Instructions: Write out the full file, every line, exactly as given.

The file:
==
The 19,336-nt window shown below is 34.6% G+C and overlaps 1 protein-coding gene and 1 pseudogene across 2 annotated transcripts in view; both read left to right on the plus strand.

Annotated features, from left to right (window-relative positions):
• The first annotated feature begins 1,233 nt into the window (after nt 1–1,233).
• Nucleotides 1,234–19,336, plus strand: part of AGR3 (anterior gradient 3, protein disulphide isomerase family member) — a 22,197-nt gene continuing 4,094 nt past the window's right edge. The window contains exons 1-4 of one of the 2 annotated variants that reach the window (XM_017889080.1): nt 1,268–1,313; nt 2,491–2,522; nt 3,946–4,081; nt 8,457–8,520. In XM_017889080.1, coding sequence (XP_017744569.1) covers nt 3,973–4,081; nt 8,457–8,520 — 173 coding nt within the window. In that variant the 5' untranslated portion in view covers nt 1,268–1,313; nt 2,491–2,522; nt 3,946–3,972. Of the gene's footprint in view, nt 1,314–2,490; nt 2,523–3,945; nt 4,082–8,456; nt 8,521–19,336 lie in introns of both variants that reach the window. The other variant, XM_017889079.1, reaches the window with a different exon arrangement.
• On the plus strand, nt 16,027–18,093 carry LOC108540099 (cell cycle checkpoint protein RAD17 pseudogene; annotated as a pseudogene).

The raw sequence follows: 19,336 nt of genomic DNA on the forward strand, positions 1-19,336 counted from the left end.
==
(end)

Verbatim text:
The 19,336-nt window shown below is 34.6% G+C and overlaps 1 protein-coding gene and 1 pseudogene across 2 annotated transcripts in view; both read left to right on the plus strand.

Annotated features, from left to right (window-relative positions):
• The first annotated feature begins 1,233 nt into the window (after nt 1–1,233).
• Nucleotides 1,234–19,336, plus strand: part of AGR3 (anterior gradient 3, protein disulphide isomerase family member) — a 22,197-nt gene continuing 4,094 nt past the window's right edge. The window contains exons 1-4 of one of the 2 annotated variants that reach the window (XM_017889080.1): nt 1,268–1,313; nt 2,491–2,522; nt 3,946–4,081; nt 8,457–8,520. In XM_017889080.1, coding sequence (XP_017744569.1) covers nt 3,973–4,081; nt 8,457–8,520 — 173 coding nt within the window. In that variant the 5' untranslated portion in view covers nt 1,268–1,313; nt 2,491–2,522; nt 3,946–3,972. Of the gene's footprint in view, nt 1,314–2,490; nt 2,523–3,945; nt 4,082–8,456; nt 8,521–19,336 lie in introns of both variants that reach the window. The other variant, XM_017889079.1, reaches the window with a different exon arrangement.
• On the plus strand, nt 16,027–18,093 carry LOC108540099 (cell cycle checkpoint protein RAD17 pseudogene; annotated as a pseudogene).

The raw sequence follows: 19,336 nt of genomic DNA on the forward strand, positions 1-19,336 counted from the left end.